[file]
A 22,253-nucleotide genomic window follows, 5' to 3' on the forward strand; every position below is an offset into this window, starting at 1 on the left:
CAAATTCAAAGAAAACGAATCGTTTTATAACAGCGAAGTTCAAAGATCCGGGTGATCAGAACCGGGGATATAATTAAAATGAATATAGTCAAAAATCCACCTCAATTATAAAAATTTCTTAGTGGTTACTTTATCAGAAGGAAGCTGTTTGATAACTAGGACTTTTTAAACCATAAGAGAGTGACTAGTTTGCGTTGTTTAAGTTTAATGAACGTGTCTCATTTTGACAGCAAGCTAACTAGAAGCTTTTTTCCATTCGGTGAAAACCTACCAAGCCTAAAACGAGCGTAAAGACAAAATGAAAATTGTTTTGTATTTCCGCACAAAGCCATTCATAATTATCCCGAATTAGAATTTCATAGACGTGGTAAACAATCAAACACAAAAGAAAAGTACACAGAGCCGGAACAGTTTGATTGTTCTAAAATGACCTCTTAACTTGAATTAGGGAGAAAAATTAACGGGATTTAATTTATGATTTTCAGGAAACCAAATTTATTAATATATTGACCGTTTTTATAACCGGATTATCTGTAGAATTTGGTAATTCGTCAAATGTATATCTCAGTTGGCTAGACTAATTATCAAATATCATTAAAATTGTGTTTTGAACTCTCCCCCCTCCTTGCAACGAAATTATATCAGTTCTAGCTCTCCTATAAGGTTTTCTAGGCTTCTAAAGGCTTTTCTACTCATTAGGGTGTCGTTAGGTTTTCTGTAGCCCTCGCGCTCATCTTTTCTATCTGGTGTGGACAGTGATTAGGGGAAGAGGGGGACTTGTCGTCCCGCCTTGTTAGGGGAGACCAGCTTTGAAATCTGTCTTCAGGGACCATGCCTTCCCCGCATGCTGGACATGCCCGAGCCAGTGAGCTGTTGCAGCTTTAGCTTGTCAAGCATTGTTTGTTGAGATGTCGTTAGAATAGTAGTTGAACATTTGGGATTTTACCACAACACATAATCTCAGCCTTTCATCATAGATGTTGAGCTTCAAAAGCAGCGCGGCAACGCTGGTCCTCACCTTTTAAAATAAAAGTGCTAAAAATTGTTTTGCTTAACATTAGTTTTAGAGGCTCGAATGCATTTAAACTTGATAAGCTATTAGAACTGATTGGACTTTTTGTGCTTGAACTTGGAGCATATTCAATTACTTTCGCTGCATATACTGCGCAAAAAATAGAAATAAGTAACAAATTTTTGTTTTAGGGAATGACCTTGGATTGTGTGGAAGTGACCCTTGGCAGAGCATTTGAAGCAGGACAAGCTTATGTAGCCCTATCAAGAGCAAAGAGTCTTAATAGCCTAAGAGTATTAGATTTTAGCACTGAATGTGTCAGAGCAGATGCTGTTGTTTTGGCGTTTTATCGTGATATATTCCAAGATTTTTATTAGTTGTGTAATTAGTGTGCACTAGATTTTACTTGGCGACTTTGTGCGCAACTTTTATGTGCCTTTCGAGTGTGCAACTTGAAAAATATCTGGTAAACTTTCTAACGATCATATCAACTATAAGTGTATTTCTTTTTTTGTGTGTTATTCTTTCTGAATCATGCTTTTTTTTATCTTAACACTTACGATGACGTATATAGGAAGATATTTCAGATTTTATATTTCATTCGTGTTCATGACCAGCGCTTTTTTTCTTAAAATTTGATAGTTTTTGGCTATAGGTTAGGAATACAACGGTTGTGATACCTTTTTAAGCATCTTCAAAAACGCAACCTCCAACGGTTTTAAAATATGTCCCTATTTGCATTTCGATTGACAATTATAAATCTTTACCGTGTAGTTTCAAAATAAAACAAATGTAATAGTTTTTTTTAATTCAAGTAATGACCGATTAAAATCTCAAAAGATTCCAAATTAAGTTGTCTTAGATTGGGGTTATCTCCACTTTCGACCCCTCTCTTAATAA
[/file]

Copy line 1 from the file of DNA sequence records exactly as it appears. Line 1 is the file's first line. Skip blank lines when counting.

A 22,253-nucleotide genomic window follows, 5' to 3' on the forward strand; every position below is an offset into this window, starting at 1 on the left: